JR—Do you have a favorite scene you like in the movie?

SR—We used two cameras for coverage in the prison but there was one scene where we hadn’t gotten our second camera yet. It was the first scene in the prison with me and Hilary where I’ve just tried to commit suicide. We did it the orthodox way – your turn, my turn – on coverage. It’s a very even keel tennis match – the acting problems are evenly distributed between the two of us – so I’m really proud of that scene. Hilary’s swinging for the fences and I’m swinging for the fences. I think that’s probably my favorite one.


JR—It’s a really good relationship. You guys looked really great on screen together. Obviously I loved all the stuff in the prison, but the scene that really popped out for me was a little staple Sammy in that bar scene near the beginning.

SR—The bar scene was fun, man.


JR—That could be any given Sunday with you and me in New York or something. What’s on the programme now for you, because tonight you go to the Hollywood Film Festival, which is the biggest kick-off for the Oscar awards campaign, right?

SR—I don’t know a lot about it, but it’s all about getting the movie out there and getting people to look at the performances. This is an independent film; this is a movie that 10 years ago would’ve been a studio movie, but studios aren’t making dramas anymore. That’s the state of things.


JR—It’s kind of sad, right? Not good for actors like us.

SR—This is an interesting topic, because you and I are often up for the same parts. I’m always really happy when my friends get something, even if I wanted it, or if somebody really good gets it like Josh Brolin in No Country for Old Men. I read for that, and I wanted that, but when I saw him do it, I thought he was great.


JR—I think the same way. And probably one of the reasons why we’re good friends is we think a lot alike. We don’t get too emotionally involved in it. I’d probably feel a little weird if I got fired off of a job and then someone came in, like Eric Stoltz in Back to the Future – that would be hard to swallow right.

SR—Yeah, that would suck.


JR—But I love losing out roles to you or to another tremendous actor. I have no problem with that whatsoever.

SR—Ambition is usually a bad word but I think it’s OK to be competitive in a healthy way if your friends or people you admire like Phil Hoffman or Billy Crudup or Mark Ruffalo inspire you to do better. If Liev’s [Schreiber] kicking some as, I want to kick some ass. They make you want to bring your A-game. But there is the petty competitive stuff that I don’t like. You would’ve been great in Conviction, I would’ve loved to play your part in The Town, but when I saw you do The Town, I couldn’t see anyone else in that part because I thought you were that guy. I just wish there was more of that community with actors.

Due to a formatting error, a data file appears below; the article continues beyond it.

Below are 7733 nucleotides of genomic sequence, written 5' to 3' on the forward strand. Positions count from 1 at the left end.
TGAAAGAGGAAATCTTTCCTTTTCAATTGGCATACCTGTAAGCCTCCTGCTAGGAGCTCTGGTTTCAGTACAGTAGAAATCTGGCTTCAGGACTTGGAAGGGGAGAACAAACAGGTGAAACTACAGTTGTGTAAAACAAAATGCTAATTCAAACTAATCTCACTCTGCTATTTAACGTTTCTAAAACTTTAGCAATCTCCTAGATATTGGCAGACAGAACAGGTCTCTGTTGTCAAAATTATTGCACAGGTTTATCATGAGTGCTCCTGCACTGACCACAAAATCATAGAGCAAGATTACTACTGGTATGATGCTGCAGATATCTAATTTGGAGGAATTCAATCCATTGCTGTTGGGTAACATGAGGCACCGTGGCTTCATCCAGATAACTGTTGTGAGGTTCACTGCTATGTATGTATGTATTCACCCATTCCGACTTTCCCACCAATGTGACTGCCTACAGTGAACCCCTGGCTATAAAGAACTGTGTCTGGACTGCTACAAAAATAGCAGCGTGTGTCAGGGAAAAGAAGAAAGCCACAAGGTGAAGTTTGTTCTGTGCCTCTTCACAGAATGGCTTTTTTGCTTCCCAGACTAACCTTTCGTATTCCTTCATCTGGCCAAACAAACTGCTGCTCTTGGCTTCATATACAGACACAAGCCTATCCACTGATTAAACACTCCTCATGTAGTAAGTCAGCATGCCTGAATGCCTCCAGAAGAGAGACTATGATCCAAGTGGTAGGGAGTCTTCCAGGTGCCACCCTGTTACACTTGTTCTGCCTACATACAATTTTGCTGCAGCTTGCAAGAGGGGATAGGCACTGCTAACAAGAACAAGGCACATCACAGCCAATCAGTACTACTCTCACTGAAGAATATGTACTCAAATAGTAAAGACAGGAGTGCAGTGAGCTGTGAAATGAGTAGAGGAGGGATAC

JR—I know it’s hard but we can create that community. We can go up for the same role, work each other’s lines for that audition and then drive together to the audition and go kick ass. I look at it like, you’re tremendous and if I don’t get it of course I want you to have it.

SR—I think it’s such a cutthroat business and everybody’s out for blood. It’s important to keep your humanity and your integrity and just know that there are many roses in the garden. And it’s just about doing good work and what’s meant to be is meant to be. It’s a good life and any of the complaints we have about press and stuff are all limousine problems. When I met you at that hotel in Calgary my girlfriend at the time had already met you and she said, “You’re going to like this guy, Jeremy.” And I thought, I’ll be the judge of that. I remember meeting you at the bar and there was something about you, maybe it’s because we’re both from Northern California or because you reminded me of someone from high school, but she was right.


JR—We’ve definitely been kindred spirits ever since we got to really get to know each other back then, huh?

SR—Swank wants us to all get together. She’s dying to get you and me in a room. We tried pretty hard to hang out in Toronto; you literally tackled me on the street as I was walking to your hotel to do press. And now you’re in Prague filming the new Mission: Impossible with Tom Cruise.


JR—It baffles my mind. I grew up watching him and sometimes I can’t believe we’re sitting there working together.

SR—It’s amazing. We’re so lucky. The people you and I have both worked with: John Malkovich, Robert De Niro, Gene Hackman, Hilary Swank, and now you’re working with Tom Cruise. The reason I know how to do the splits is because of watching Risky Business over and over. I used to practice doing that slide in the socks to that song from the movie. Now you know what a dork I am.